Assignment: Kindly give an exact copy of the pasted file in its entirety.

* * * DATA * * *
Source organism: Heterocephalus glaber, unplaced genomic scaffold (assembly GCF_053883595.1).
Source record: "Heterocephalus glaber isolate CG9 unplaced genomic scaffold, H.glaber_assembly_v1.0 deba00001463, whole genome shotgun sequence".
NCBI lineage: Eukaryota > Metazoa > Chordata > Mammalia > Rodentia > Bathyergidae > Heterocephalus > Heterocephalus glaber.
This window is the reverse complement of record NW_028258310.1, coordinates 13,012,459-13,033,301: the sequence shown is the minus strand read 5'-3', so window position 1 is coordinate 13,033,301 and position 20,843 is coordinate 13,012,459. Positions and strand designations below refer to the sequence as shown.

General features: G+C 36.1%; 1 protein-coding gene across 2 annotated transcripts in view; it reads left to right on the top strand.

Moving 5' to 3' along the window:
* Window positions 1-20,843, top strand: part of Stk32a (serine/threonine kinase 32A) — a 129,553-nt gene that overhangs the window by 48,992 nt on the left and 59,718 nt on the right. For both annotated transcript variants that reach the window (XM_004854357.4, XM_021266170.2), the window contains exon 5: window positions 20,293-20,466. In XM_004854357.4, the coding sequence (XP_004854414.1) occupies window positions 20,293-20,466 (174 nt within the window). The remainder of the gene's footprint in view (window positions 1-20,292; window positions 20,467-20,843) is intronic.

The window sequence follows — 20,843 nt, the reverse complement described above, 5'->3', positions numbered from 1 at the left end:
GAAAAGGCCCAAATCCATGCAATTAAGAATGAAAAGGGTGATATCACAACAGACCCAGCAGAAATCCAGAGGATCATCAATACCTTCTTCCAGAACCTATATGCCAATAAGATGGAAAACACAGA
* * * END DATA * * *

Source organism: Heterocephalus glaber, unplaced genomic scaffold (assembly GCF_053883595.1).
Source record: "Heterocephalus glaber isolate CG9 unplaced genomic scaffold, H.glaber_assembly_v1.0 deba00001463, whole genome shotgun sequence".
NCBI lineage: Eukaryota > Metazoa > Chordata > Mammalia > Rodentia > Bathyergidae > Heterocephalus > Heterocephalus glaber.
This window is the reverse complement of record NW_028258310.1, coordinates 13,012,459-13,033,301: the sequence shown is the minus strand read 5'-3', so window position 1 is coordinate 13,033,301 and position 20,843 is coordinate 13,012,459. Positions and strand designations below refer to the sequence as shown.

General features: G+C 36.1%; 1 protein-coding gene across 2 annotated transcripts in view; it reads left to right on the top strand.

Moving 5' to 3' along the window:
* Window positions 1-20,843, top strand: part of Stk32a (serine/threonine kinase 32A) — a 129,553-nt gene that overhangs the window by 48,992 nt on the left and 59,718 nt on the right. For both annotated transcript variants that reach the window (XM_004854357.4, XM_021266170.2), the window contains exon 5: window positions 20,293-20,466. In XM_004854357.4, the coding sequence (XP_004854414.1) occupies window positions 20,293-20,466 (174 nt within the window). The remainder of the gene's footprint in view (window positions 1-20,292; window positions 20,467-20,843) is intronic.

The window sequence follows — 20,843 nt, the reverse complement described above, 5'->3', positions numbered from 1 at the left end:
GAAAAGGCCCAAATCCATGCAATTAAGAATGAAAAGGGTGATATCACAACAGACCCAGCAGAAATCCAGAGGATCATCAATACCTTCTTCCAGAACCTATATGCCAATAAGATGGAAAACACAGA